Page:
In a report [PDF] prepared by the National Economic Council, the Council of Economic Advisers, the Domestic Policy Council, and the Department of Labor, the White House points out that since 1991, when the tipped wage was last set for employers, the real value of that pay has declined by 40%.WORTH LESS
When that level was set in the early days of grunge music, $2.13/hour was more than half the minimum hourly wage. Because that base number has not increased, it is now only 29% of the current minimum wage of $7.25. This is the lowest percentage since the tipped minimum wage was established in 1966.
Since 32 states and Washington, D.C., have taken it upon themselves to mandate tipped minimum wages higher than the federal minimum, the report argues that it’s time for the federal standard to be brought into the 21st century.
The President has already called on lawmakers to raise the minimum wage for all workers to $10.10, and then tying that wage level to inflation so that it’s no longer a legislative matter. For tipped employees, the White House suggests increasing the minimum wage to $4.90/hour by 2016, and then eventually setting it at 70% of the full wage level.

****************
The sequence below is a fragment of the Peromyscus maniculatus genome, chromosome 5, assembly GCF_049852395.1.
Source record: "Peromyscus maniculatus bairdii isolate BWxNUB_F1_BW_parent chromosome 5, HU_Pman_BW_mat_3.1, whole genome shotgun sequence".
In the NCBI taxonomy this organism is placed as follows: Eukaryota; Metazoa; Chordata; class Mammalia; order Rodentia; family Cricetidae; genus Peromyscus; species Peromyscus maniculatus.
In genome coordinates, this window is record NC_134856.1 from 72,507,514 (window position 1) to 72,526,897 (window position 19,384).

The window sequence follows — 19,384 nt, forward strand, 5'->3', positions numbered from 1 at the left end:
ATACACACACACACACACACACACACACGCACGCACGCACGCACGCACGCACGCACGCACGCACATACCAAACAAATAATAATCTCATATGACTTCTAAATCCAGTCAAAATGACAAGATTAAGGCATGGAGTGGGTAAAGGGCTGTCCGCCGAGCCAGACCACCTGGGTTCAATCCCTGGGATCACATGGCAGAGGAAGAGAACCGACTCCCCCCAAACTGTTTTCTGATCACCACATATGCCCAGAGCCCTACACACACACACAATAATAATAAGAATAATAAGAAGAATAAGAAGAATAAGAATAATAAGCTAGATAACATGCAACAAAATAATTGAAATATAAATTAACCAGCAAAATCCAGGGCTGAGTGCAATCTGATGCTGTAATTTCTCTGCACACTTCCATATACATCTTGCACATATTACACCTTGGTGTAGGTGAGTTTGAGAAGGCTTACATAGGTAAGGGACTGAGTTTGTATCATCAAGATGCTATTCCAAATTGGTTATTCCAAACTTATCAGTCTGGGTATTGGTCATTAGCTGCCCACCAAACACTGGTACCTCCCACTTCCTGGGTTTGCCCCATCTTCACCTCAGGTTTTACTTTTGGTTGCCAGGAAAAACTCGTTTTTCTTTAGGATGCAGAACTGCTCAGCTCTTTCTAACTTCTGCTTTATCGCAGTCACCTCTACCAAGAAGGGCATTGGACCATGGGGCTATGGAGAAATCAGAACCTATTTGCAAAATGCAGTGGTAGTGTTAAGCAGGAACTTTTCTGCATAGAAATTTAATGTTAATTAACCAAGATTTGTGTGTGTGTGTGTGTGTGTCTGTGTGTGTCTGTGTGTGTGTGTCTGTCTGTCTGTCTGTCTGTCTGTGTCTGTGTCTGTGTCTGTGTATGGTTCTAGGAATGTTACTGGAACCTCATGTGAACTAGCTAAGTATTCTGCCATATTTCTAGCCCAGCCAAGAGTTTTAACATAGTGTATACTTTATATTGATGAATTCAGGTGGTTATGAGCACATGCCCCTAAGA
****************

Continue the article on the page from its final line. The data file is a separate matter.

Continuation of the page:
Given that women outnumber men by nearly three to one in the tipped-employee workforce, and that average hourly wages for workers in tipped occupations are nearly 40% lower than overall average hourly wages, the White House contends that a boost to wages paid to tipped employees could help to narrow the pay gap between men and women.
Given that the restaurant industry would be the one most directly impacted by the wage increase, we’ve reached out to the National Restaurant Association for comment on the White House report. If we hear anything back, we’ll update you.
UPDATE: The National Restaurant Association has released a statement in response to the White House report, claiming that the servers don’t need a raise because they “are among the highest-paid employees in the establishment.”